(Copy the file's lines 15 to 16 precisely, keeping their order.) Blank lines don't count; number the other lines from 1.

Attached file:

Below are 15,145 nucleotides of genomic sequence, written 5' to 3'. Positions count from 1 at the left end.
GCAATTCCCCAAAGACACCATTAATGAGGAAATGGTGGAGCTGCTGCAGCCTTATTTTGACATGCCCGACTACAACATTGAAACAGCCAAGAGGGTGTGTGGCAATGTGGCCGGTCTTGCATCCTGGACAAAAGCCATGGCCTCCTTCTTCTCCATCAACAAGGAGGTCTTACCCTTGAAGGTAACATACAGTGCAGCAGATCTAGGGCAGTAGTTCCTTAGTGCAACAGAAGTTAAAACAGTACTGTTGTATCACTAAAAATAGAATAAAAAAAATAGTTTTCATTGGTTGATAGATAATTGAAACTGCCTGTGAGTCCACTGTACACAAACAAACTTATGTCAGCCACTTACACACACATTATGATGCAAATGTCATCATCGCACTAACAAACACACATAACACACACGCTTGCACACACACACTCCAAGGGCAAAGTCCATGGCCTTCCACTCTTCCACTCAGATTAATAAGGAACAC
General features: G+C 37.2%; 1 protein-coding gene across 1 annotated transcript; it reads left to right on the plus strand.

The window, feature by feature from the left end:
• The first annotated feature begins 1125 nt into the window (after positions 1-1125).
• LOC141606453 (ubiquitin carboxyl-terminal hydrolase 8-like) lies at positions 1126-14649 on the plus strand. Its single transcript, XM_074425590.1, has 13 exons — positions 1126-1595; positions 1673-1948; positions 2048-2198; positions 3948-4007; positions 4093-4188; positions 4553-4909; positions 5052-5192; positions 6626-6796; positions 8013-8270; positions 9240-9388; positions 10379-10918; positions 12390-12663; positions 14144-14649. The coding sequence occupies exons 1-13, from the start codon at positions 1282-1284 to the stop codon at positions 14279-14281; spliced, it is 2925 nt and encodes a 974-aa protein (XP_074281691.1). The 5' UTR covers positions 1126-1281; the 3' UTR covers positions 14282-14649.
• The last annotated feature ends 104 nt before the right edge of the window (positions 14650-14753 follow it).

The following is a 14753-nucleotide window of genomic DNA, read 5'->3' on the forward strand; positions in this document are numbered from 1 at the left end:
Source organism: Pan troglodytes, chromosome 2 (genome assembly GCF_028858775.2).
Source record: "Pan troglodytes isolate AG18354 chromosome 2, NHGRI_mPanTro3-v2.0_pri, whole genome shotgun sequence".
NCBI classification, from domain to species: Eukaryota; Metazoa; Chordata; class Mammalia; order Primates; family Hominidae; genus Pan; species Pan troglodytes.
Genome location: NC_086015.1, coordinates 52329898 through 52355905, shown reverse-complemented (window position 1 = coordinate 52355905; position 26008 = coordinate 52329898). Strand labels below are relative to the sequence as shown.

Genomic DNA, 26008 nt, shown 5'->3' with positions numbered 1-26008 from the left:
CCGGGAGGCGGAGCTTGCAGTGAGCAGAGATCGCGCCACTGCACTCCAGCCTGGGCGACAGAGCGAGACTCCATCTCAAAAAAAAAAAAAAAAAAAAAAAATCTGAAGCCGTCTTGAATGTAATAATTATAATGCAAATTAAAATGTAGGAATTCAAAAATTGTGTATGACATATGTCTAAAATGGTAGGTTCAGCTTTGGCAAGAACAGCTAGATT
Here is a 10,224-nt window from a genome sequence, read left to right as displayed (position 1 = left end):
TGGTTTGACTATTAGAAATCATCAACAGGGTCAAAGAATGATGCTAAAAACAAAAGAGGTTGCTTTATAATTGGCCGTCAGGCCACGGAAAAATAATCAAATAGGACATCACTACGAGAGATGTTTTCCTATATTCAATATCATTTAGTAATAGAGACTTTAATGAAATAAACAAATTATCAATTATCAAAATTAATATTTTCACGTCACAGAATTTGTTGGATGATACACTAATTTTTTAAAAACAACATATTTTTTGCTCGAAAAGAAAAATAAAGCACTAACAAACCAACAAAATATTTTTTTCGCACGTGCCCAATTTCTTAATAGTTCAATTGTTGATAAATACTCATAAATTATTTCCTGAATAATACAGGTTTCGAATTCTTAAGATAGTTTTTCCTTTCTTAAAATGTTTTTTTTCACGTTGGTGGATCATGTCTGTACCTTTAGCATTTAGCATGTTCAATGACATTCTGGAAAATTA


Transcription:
Here is a 10,224-nt window from a genome sequence, read left to right as displayed (position 1 = left end):
TGGTTTGACTATTAGAAATCATCAACAGGGTCAAAGAATGATGCTAAAAACAAAAGAGGTTGCTTTATAATTGGCCGTCAGGCCACGGAAAAATAATCAAATAGGACATCACTACGAGAGATGTTTTCCTATATTCAATATCATTTAGTAATAGAGACTTTAATGAAATAAACAAATTATCAATTATCAAAATTAATATTTTCACGTCACAGAATTTGTTGGATGATACACTAATTTTTTAAAAACAACATATTTTTTGCTCGAAAAGAAAAATAAAGCACTAACAAACCAACAAAATATTTTTTTCGCACGTGCCCAATTTCTTAATAGTTCAATTGTTGATAAATACTCATAAATTATTTCCTGAATAATACAGGTTTCGAATTCTTAAGATAGTTTTTCCTTTCTTAAAATGTTTTTTTTCACGTTGGTGGATCATGTCTGTACCTTTAGCATTTAGCATGTTCAATGACATTCTGGAAAATTA